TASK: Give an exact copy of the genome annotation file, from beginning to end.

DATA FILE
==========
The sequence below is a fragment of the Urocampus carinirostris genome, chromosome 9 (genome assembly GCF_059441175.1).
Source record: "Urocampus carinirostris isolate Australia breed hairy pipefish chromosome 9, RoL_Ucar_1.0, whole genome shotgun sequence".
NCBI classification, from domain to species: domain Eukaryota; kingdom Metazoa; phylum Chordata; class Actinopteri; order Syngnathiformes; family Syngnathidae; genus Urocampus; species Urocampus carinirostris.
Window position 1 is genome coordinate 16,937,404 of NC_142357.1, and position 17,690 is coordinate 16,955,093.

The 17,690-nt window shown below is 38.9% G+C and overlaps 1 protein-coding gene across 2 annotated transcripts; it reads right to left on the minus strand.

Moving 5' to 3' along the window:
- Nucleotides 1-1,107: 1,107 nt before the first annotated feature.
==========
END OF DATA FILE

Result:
The sequence below is a fragment of the Urocampus carinirostris genome, chromosome 9 (genome assembly GCF_059441175.1).
Source record: "Urocampus carinirostris isolate Australia breed hairy pipefish chromosome 9, RoL_Ucar_1.0, whole genome shotgun sequence".
NCBI classification, from domain to species: domain Eukaryota; kingdom Metazoa; phylum Chordata; class Actinopteri; order Syngnathiformes; family Syngnathidae; genus Urocampus; species Urocampus carinirostris.
Window position 1 is genome coordinate 16,937,404 of NC_142357.1, and position 17,690 is coordinate 16,955,093.

The 17,690-nt window shown below is 38.9% G+C and overlaps 1 protein-coding gene across 2 annotated transcripts; it reads right to left on the minus strand.

Moving 5' to 3' along the window:
- Nucleotides 1-1,107: 1,107 nt before the first annotated feature.